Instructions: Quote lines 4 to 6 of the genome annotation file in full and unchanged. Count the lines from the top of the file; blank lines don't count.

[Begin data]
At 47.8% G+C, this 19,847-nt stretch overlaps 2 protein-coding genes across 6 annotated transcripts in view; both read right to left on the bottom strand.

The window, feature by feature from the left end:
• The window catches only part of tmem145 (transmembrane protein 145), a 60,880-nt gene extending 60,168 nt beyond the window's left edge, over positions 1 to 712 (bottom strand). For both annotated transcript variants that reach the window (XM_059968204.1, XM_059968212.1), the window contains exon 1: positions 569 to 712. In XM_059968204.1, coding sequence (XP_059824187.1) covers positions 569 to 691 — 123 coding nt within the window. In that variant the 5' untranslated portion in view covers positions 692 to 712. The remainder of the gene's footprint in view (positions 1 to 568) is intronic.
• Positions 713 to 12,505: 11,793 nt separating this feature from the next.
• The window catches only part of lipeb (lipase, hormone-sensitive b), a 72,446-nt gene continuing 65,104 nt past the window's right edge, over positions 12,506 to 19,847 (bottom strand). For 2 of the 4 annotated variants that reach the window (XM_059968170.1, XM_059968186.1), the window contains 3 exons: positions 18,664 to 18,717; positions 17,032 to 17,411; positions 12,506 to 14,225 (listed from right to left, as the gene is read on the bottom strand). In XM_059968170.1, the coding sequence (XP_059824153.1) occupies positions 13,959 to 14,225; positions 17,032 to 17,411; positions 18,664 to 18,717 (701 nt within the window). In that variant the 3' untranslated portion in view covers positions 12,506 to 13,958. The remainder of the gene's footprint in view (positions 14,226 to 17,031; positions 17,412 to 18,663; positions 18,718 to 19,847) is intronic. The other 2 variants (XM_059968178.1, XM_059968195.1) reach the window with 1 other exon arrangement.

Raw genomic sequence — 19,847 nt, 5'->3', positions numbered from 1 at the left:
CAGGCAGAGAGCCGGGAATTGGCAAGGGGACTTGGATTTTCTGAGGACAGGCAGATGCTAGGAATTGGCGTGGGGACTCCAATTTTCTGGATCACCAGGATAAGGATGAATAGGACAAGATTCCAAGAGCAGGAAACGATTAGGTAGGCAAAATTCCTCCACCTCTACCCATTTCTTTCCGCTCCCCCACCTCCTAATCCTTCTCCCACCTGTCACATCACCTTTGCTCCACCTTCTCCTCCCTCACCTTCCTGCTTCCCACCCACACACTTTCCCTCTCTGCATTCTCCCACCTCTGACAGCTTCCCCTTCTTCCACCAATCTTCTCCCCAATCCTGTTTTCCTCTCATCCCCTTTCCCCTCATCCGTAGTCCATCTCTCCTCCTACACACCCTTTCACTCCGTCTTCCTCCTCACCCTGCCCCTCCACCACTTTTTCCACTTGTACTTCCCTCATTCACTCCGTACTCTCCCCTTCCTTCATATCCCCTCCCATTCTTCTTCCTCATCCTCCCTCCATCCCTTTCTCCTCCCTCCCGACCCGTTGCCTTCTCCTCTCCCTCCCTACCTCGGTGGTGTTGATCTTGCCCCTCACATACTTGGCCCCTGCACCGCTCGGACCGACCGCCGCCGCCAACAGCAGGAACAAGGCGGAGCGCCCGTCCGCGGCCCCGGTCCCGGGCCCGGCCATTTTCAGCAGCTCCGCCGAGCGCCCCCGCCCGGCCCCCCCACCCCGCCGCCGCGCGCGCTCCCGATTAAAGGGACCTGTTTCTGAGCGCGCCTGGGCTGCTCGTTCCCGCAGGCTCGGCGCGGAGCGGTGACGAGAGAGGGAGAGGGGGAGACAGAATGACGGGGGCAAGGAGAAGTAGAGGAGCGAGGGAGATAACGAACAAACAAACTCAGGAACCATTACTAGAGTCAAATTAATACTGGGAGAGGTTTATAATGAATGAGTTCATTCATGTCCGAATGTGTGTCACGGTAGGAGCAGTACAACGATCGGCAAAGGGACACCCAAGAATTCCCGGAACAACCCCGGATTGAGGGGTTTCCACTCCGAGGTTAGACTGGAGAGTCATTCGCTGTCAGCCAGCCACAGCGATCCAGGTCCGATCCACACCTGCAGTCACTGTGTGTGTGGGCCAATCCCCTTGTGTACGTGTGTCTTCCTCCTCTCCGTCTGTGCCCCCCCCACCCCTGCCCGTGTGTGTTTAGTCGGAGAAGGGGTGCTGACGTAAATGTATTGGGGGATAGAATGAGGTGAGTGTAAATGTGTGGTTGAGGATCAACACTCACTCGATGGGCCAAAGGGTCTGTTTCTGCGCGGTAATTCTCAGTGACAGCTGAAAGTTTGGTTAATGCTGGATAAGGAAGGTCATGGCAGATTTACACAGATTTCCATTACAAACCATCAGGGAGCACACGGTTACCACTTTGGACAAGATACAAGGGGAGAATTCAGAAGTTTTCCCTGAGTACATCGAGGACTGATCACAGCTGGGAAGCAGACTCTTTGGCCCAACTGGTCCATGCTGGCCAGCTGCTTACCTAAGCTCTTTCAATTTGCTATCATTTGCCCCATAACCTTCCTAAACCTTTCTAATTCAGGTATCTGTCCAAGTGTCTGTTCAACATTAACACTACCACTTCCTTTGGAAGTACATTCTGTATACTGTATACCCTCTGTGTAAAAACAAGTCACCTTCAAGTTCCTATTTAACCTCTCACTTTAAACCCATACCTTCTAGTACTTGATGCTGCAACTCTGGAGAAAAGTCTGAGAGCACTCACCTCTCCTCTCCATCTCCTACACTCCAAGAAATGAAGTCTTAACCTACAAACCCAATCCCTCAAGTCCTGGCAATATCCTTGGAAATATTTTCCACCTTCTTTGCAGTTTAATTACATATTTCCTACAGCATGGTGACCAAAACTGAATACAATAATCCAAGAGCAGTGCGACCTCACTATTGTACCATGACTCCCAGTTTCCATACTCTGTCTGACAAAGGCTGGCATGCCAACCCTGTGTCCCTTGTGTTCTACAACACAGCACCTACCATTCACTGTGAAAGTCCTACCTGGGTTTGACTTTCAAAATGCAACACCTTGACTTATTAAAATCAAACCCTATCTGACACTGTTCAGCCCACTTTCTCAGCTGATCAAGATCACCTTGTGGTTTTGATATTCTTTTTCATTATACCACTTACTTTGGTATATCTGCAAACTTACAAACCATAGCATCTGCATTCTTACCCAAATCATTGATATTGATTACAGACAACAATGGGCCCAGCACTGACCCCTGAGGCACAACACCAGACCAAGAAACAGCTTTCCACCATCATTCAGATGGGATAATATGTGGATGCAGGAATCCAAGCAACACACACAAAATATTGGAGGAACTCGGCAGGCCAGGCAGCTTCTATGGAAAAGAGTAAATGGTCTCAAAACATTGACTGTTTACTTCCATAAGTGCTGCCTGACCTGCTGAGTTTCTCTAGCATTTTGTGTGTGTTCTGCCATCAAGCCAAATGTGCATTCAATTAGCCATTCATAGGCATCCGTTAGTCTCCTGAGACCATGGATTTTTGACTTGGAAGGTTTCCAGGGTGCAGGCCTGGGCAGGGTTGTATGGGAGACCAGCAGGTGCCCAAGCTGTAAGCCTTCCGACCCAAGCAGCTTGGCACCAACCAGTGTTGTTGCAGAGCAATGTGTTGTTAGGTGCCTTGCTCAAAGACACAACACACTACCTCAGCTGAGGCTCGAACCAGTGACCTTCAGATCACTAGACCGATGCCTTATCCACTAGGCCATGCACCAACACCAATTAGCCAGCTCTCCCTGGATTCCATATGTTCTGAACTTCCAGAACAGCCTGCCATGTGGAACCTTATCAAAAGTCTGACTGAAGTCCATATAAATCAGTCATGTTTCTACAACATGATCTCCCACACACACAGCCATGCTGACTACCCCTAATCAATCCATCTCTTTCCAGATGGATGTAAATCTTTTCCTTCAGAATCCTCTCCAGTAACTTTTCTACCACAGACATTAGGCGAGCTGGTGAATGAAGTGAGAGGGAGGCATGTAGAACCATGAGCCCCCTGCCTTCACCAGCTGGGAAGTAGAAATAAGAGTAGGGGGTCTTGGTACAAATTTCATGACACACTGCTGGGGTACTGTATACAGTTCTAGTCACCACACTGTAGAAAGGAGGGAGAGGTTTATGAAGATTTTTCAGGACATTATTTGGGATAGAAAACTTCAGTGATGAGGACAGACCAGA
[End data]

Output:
• Positions 713 to 12,505: 11,793 nt separating this feature from the next.
• The window catches only part of lipeb (lipase, hormone-sensitive b), a 72,446-nt gene continuing 65,104 nt past the window's right edge, over positions 12,506 to 19,847 (bottom strand). For 2 of the 4 annotated variants that reach the window (XM_059968170.1, XM_059968186.1), the window contains 3 exons: positions 18,664 to 18,717; positions 17,032 to 17,411; positions 12,506 to 14,225 (listed from right to left, as the gene is read on the bottom strand). In XM_059968170.1, the coding sequence (XP_059824153.1) occupies positions 13,959 to 14,225; positions 17,032 to 17,411; positions 18,664 to 18,717 (701 nt within the window). In that variant the 3' untranslated portion in view covers positions 12,506 to 13,958. The remainder of the gene's footprint in view (positions 14,226 to 17,031; positions 17,412 to 18,663; positions 18,718 to 19,847) is intronic. The other 2 variants (XM_059968178.1, XM_059968195.1) reach the window with 1 other exon arrangement.

Raw genomic sequence — 19,847 nt, 5'->3', positions numbered from 1 at the left: